Studies of interacting protein systems using multi-wavelength AUC


  • Studying multiple components simultaneously is essential, necessitating methods that can identify and characterize them concurrently.
  • Traditional single-wavelength sedimentation velocity experiments might not offer the depth required for comprehensive analysis, especially when components share similar hydrodynamic properties.


  • Introduction of MW-AUC (Multi-wavelength AUC):
  • This technique delves deeper than single wavelength experiments by utilizing both hydrodynamic and optical properties.
  • It capitalizes on the excitation spectra of fluorescent proteins, such as Ultramarine (blue), mTFP1 (green), and mPapaya (red). Although all fluorescent proteins have a common peak at 280 nm due to tryptophan and tyrosine absorbance, their excitation spectra in the visible region are significantly different.
  • This differentiation enables MW-AUC to distinguish between spectra in a multi-wavelength AUC experiment, even when the analytes have similar hydrodynamic properties.
  • Optical Deconvolution with UltraScan:
  • The process involves comparing the spectral angle θ between two distinct spectra (u and v).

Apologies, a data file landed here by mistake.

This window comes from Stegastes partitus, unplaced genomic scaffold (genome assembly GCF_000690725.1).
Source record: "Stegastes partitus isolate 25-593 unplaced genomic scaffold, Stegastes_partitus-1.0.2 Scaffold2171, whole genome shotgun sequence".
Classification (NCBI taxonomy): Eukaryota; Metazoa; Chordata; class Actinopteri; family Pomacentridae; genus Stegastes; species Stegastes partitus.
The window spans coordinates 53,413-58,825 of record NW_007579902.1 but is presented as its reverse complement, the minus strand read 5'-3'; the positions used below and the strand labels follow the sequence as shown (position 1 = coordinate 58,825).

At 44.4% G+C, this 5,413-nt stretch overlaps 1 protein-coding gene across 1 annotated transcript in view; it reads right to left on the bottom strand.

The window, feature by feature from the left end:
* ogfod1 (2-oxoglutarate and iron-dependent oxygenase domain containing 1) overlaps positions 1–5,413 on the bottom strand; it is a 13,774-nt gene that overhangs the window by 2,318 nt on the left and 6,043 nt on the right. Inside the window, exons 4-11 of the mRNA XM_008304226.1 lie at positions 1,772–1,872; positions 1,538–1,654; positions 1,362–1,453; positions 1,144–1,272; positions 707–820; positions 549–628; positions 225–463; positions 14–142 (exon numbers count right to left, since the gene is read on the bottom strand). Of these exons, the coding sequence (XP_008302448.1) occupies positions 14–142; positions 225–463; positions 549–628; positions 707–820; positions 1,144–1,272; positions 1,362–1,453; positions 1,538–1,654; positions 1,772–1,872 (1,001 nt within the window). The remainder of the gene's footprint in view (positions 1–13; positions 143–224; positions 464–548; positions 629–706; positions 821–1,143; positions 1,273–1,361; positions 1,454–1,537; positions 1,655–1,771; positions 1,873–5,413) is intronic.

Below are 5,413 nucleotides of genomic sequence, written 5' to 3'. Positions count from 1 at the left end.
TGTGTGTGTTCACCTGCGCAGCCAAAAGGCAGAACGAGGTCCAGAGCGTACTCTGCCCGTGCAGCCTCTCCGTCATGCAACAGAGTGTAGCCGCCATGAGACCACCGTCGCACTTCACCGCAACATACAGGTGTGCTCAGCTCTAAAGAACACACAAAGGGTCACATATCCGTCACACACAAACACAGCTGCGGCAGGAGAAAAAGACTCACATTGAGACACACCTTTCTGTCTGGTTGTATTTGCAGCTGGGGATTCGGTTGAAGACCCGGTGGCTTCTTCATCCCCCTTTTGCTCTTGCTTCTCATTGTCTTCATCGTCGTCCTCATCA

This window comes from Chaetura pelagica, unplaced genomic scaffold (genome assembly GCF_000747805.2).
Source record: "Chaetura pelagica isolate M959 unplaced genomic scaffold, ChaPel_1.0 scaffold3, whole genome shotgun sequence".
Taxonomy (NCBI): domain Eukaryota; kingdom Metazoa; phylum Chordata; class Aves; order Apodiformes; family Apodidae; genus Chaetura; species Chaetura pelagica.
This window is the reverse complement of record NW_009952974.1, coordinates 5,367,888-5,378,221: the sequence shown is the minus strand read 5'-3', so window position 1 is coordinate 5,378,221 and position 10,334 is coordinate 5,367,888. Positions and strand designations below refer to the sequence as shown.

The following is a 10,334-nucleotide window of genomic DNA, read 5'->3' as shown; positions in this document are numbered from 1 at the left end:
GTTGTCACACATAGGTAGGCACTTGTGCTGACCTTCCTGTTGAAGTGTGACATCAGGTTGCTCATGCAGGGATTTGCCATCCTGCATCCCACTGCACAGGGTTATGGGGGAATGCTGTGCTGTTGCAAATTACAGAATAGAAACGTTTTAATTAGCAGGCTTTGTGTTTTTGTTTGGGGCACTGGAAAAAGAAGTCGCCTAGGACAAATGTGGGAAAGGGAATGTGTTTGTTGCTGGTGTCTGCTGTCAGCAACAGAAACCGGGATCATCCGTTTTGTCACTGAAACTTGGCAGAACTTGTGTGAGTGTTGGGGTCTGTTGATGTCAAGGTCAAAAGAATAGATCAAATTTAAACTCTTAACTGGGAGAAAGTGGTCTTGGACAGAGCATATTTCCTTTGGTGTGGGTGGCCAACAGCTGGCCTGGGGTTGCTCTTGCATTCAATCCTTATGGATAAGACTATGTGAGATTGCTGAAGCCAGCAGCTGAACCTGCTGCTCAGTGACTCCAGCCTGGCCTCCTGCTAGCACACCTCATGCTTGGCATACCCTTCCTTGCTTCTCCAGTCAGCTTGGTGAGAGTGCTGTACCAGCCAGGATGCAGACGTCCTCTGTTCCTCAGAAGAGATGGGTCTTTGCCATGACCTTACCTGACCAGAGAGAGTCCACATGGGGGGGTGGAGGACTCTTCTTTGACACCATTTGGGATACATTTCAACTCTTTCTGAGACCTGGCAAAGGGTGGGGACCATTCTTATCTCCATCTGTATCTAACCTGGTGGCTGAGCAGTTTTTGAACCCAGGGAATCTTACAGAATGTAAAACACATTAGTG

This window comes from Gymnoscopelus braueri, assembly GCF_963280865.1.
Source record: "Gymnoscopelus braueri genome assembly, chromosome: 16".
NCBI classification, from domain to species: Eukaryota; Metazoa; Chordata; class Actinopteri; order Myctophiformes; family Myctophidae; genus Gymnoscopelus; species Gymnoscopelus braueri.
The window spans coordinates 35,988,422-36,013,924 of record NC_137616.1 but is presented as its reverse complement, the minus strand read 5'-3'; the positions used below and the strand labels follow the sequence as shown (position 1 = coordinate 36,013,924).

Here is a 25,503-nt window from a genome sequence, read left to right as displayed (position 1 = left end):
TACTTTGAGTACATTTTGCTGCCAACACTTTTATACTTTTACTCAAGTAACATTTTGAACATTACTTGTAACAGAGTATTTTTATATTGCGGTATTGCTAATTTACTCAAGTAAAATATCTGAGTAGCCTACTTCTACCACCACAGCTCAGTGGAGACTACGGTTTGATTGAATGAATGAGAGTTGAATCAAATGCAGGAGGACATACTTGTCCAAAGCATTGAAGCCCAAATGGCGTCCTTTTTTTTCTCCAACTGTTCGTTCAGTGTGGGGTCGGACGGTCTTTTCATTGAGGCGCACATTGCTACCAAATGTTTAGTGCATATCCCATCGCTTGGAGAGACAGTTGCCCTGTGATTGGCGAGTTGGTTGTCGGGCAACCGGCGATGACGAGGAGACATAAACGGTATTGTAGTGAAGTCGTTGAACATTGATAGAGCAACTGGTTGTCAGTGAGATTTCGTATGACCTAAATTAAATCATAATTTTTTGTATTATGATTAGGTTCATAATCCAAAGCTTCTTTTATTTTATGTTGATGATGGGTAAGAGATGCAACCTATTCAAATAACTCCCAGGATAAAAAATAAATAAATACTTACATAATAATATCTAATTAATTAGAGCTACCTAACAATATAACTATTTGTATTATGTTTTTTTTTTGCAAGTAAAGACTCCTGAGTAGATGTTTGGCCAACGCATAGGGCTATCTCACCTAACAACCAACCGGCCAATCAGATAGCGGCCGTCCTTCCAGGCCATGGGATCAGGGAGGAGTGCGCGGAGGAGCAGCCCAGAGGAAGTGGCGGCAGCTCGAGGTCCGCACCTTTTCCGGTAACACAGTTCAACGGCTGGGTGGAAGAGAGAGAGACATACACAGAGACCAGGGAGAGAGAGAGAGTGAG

• Effective deconvolution is possible when the angle θ is greater than zero, with the larger the angle indicating more definitive separation.
  • This separation is further enhanced by selecting wavelength regions with minimal overlap


  • Mixtures of three fluorescent proteins (Ultramarine, mTFP1, and mPapaya) were sedimented and analyzed. Relative ratios of these mixed proteins could be resolved even within the margin of pipetting errors.
  • Complete resolution of proteins was achieved in all instances.
  • Unlike single-wavelength methods, MW-AUC was able to differentiate mPapaya and mTFP1 due to their distinct spectral properties, even though they had identical sedimentation coefficients.
  • This led to accurate characterization and determination of molar ratios for multiple analytes, even in the presence of pipetting errors.
  • MW-AUC also accurately determined interactions and molar ratios of associating proteins when tagged to different fluorescent proteins, all validated by molar extinction coefficients.
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Comparability Studies
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